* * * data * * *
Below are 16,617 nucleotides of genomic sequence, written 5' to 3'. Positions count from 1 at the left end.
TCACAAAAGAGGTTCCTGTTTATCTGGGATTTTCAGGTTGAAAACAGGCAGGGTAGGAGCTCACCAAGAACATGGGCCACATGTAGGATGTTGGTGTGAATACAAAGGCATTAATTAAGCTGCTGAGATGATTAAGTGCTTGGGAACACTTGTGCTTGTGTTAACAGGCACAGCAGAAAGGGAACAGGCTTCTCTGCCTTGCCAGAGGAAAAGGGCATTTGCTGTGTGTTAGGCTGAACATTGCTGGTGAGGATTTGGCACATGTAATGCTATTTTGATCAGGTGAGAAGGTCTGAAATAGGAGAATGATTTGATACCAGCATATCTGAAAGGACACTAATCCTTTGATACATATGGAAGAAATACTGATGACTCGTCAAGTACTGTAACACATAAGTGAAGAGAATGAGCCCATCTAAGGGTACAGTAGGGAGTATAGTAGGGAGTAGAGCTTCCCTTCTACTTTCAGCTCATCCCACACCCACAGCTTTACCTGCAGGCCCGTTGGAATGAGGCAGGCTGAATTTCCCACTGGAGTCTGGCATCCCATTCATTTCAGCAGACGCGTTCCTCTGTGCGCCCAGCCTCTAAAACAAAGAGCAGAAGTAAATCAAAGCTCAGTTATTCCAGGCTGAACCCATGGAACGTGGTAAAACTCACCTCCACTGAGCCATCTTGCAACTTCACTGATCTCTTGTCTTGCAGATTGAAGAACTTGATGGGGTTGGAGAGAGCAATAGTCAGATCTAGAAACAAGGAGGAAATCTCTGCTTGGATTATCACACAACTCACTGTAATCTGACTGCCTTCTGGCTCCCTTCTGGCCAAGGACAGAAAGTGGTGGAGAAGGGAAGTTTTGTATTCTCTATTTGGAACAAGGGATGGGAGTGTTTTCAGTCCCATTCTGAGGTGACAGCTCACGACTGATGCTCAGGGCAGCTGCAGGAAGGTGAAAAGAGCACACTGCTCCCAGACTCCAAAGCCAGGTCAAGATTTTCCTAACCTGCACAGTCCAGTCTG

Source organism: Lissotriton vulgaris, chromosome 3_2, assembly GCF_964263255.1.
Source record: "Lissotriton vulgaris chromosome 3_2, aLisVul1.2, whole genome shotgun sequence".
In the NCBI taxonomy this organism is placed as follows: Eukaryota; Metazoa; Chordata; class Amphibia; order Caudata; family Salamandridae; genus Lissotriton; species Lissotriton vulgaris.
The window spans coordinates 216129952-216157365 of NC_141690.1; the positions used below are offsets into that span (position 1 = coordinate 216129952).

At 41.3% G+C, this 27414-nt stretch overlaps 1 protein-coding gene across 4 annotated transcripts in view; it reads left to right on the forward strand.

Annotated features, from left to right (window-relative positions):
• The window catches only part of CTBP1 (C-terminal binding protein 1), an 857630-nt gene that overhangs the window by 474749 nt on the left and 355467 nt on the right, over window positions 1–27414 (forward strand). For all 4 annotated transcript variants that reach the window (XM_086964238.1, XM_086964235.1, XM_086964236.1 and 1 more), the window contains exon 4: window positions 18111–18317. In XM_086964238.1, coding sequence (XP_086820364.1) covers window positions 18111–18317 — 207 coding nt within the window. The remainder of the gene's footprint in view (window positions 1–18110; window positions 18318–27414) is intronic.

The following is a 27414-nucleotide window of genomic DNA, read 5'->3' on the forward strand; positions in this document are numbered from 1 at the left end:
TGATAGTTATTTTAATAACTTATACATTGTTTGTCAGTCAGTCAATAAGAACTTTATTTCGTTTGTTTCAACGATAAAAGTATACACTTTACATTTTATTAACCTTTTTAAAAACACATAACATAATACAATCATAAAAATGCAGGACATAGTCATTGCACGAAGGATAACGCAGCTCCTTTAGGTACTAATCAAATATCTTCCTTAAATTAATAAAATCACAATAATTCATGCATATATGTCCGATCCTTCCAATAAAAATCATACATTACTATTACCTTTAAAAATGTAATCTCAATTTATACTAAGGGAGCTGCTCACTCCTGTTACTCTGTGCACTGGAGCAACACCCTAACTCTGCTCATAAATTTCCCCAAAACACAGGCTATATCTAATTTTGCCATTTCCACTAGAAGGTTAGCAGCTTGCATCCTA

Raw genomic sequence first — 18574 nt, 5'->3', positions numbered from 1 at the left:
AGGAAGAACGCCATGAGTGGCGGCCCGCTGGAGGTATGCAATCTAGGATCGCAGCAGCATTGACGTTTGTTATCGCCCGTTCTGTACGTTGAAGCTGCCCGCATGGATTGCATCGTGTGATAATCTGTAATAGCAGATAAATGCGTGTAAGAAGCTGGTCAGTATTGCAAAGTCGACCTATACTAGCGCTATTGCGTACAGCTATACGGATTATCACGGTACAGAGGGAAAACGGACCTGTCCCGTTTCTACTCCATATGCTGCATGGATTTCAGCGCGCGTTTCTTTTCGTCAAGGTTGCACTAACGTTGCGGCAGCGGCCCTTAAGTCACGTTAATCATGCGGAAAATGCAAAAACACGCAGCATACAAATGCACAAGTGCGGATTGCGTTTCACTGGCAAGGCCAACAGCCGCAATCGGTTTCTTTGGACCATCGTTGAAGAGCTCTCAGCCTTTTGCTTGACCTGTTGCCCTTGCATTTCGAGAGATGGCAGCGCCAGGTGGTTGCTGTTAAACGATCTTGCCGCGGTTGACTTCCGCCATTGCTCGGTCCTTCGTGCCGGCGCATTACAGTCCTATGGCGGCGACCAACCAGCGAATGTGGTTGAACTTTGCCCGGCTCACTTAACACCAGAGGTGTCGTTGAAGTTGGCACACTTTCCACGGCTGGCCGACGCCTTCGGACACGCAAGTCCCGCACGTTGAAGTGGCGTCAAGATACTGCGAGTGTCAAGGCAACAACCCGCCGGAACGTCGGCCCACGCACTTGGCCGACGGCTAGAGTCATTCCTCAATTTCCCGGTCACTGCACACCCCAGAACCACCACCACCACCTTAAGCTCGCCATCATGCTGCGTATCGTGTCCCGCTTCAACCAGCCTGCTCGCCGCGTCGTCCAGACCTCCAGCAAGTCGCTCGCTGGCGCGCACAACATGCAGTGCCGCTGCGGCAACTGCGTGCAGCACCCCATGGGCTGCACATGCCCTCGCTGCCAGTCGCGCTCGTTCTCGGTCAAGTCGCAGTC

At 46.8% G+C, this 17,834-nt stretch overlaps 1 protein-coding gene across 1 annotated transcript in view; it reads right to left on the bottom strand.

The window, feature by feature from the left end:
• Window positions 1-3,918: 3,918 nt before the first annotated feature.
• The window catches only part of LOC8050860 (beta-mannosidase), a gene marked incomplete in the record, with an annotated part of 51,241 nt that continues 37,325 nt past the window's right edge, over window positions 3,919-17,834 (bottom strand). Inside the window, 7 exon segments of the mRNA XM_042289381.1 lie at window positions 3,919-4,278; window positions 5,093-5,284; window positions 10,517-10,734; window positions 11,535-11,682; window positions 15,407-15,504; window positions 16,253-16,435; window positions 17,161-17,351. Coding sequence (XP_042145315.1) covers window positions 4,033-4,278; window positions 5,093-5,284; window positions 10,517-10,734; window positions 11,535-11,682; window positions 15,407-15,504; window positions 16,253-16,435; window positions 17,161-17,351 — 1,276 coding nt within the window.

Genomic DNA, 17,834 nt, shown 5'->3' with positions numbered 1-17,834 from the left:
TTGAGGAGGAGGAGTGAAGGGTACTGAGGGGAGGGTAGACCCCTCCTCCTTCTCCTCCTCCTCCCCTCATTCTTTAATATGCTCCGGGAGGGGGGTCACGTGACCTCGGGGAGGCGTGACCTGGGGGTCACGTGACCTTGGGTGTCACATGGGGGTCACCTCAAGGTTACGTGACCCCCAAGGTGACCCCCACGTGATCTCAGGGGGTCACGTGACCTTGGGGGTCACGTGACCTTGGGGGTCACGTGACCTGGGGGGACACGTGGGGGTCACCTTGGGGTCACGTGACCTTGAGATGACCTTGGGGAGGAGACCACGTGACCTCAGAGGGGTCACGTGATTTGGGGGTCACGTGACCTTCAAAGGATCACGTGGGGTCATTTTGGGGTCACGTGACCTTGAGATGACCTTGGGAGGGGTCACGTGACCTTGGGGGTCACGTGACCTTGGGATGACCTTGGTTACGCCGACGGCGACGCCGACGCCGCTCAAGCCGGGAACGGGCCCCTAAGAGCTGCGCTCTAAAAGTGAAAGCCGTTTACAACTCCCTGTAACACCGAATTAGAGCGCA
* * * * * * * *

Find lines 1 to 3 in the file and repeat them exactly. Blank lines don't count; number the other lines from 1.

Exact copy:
Below are 16,617 nucleotides of genomic sequence, written 5' to 3'. Positions count from 1 at the left end.
TCACAAAAGAGGTTCCTGTTTATCTGGGATTTTCAGGTTGAAAACAGGCAGGGTAGGAGCTCACCAAGAACATGGGCCACATGTAGGATGTTGGTGTGAATACAAAGGCATTAATTAAGCTGCTGAGATGATTAAGTGCTTGGGAACACTTGTGCTTGTGTTAACAGGCACAGCAGAAAGGGAACAGGCTTCTCTGCCTTGCCAGAGGAAAAGGGCATTTGCTGTGTGTTAGGCTGAACATTGCTGGTGAGGATTTGGCACATGTAATGCTATTTTGATCAGGTGAGAAGGTCTGAAATAGGAGAATGATTTGATACCAGCATATCTGAAAGGACACTAATCCTTTGATACATATGGAAGAAATACTGATGACTCGTCAAGTACTGTAACACATAAGTGAAGAGAATGAGCCCATCTAAGGGTACAGTAGGGAGTATAGTAGGGAGTAGAGCTTCCCTTCTACTTTCAGCTCATCCCACACCCACAGCTTTACCTGCAGGCCCGTTGGAATGAGGCAGGCTGAATTTCCCACTGGAGTCTGGCATCCCATTCATTTCAGCAGACGCGTTCCTCTGTGCGCCCAGCCTCTAAAACAAAGAGCAGAAGTAAATCAAAGCTCAGTTATTCCAGGCTGAACCCATGGAACGTGGTAAAACTCACCTCCACTGAGCCATCTTGCAACTTCACTGATCTCTTGTCTTGCAGATTGAAGAACTTGATGGGGTTGGAGAGAGCAATAGTCAGATCTAGAAACAAGGAGGAAATCTCTGCTTGGATTATCACACAACTCACTGTAATCTGACTGCCTTCTGGCTCCCTTCTGGCCAAGGACAGAAAGTGGTGGAGAAGGGAAGTTTTGTATTCTCTATTTGGAACAAGGGATGGGAGTGTTTTCAGTCCCATTCTGAGGTGACAGCTCACGACTGATGCTCAGGGCAGCTGCAGGAAGGTGAAAAGAGCACACTGCTCCCAGACTCCAAAGCCAGGTCAAGATTTTCCTAACCTGCACAGTCCAGTCTG

Source organism: Lissotriton vulgaris, chromosome 3_2, assembly GCF_964263255.1.